Key Spec Table
|Species Reactivity||Key Applications||Host||Format||Antibody Type|
|Ca, H, Mk||IP, WB, ICC||M||Culture Supernatant||Monoclonal Antibody|
|Presentation||mouse culture supernatant containing 0.05% sodium azide prior to the addition of glycerol to 30%|
|Application||Anti-Nucleolin Antibody, clone 3G4B2 is a high quality Mouse Monoclonal Antibody for the detection of Nucleolin & has been validated in IP, WB, ICC.|
|Safety Information according to GHS|
|Storage and Shipping Information|
|Storage Conditions||2 years at -20°C|
|Material Size||100 µL|
|Anti-Nucleolin, clone 3G4B2||2475726|
|Anti-Nucleolin, clone 3G4B2 (culture supernatant, IgG1k)||2920193|
|Anti-Nucleolin, clone 3G4B2 (culture supernatant, IgG1κ)||3111203|
|Anti-Nucleolin, clone 3G4B2 - 19894||19894|
|Anti-Nucleolin, clone 3G4B2 - 25920||25920|
|Anti-Nucleolin, clone 3G4B2 - 27818||27818|
|Reference overview||Application||Pub Med ID|
|Experimental characterization of the human non-sequence-specific nucleic acid interactome.|
Dürnberger, G; Bürckstümmer, T; Huber, K; Giambruno, R; Doerks, T; Karayel, E; Burkard, TR; Kaupe, I; Müller, AC; Schönegger, A; Ecker, GF; Lohninger, H; Bork, P; Bennett, KL; Superti-Furga, G; Colinge, J
Genome biology 14 R81 2013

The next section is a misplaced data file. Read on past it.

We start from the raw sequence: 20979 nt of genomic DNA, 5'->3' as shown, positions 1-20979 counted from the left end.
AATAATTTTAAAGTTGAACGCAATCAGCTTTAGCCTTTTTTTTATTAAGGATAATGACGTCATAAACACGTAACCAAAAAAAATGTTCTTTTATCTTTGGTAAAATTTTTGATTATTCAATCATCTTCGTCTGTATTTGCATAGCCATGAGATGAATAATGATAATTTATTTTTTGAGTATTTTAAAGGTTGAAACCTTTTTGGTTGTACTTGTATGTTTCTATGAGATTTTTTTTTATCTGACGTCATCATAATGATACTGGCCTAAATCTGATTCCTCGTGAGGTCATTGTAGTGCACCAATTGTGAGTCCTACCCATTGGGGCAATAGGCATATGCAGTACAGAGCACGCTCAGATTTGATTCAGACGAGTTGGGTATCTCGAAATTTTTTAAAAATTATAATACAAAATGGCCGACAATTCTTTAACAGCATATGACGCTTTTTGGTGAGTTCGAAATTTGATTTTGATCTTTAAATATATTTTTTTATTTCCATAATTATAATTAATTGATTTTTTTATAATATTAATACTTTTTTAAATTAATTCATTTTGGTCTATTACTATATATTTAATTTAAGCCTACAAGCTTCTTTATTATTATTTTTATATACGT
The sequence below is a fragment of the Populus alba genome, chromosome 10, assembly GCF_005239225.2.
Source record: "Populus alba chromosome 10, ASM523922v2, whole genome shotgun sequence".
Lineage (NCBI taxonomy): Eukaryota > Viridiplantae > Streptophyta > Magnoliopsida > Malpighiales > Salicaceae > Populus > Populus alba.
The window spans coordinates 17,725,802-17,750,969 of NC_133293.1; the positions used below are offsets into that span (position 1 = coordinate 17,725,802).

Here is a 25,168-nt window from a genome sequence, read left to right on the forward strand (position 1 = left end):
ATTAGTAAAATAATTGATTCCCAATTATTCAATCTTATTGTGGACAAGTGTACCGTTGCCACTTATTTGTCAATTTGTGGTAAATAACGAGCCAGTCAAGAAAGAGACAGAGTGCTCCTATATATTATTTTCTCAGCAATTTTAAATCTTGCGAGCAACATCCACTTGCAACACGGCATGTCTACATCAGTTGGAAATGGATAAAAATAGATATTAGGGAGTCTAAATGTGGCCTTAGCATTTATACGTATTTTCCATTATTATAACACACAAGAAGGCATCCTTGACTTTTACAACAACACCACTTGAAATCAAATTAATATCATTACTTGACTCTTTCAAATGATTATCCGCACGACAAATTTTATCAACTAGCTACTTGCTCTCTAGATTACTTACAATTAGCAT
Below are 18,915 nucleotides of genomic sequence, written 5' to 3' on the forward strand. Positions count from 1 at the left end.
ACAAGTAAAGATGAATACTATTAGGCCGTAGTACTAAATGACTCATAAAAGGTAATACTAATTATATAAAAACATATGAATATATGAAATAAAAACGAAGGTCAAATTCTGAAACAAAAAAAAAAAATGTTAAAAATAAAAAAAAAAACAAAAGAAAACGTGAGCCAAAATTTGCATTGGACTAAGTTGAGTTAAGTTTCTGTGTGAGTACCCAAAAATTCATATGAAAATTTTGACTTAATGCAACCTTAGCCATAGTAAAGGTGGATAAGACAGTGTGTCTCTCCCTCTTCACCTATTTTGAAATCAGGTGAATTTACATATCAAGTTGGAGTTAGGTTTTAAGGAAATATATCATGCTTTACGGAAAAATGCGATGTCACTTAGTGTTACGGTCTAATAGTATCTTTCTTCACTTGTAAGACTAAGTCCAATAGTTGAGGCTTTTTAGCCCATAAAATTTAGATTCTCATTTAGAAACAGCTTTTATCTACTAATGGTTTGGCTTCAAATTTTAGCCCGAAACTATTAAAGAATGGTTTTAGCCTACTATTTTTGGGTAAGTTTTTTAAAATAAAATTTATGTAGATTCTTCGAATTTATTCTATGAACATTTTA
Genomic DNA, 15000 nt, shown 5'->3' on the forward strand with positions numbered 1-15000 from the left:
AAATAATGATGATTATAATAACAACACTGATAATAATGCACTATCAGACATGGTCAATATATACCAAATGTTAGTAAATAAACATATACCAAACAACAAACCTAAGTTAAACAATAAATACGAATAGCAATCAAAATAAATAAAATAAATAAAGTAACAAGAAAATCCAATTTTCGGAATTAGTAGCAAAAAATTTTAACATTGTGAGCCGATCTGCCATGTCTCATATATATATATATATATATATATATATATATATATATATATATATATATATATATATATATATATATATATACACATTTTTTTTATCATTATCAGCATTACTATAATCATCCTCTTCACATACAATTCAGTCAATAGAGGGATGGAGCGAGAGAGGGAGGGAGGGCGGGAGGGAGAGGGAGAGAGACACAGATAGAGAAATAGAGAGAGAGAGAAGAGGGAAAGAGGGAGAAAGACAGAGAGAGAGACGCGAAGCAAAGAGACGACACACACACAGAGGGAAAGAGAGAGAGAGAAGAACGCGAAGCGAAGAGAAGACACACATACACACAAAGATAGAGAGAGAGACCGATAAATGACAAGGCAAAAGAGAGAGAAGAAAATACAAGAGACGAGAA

The interactions between proteins and nucleic acids have a fundamental function in many biological processes, including gene transcription, RNA homeostasis, protein translation and pathogen sensing for innate immunity. While our knowledge of the ensemble of proteins that bind individual mRNAs in mammalian cells has been greatly augmented by recent surveys, no systematic study on the non-sequence-specific engagement of native human proteins with various types of nucleic acids has been reported.We designed an experimental approach to achieve broad coverage of the non-sequence-specific RNA and DNA binding space, including methylated cytosine, and tested for interaction potential with the human proteome. We used 25 rationally designed nucleic acid probes in an affinity purification mass spectrometry and bioinformatics workflow to identify proteins from whole cell extracts of three different human cell lines. The proteins were profiled for their binding preferences to the different general types of nucleic acids. The study identified 746 high-confidence direct binders, 139 of which were novel and 237 devoid of previous experimental evidence. We could assign specific affinities for sub-types of nucleic acid probes to 219 distinct proteins and individual domains. The evolutionarily conserved protein YB-1, previously associated with cancer and drug resistance, was shown to bind methylated cytosine preferentially, potentially conferring upon YB-1 an epigenetics-related function.The dataset described here represents a rich resource of experimentally determined nucleic acid-binding proteins, and our methodology has great potential for further exploration of the interface between the protein and nucleic acid realms.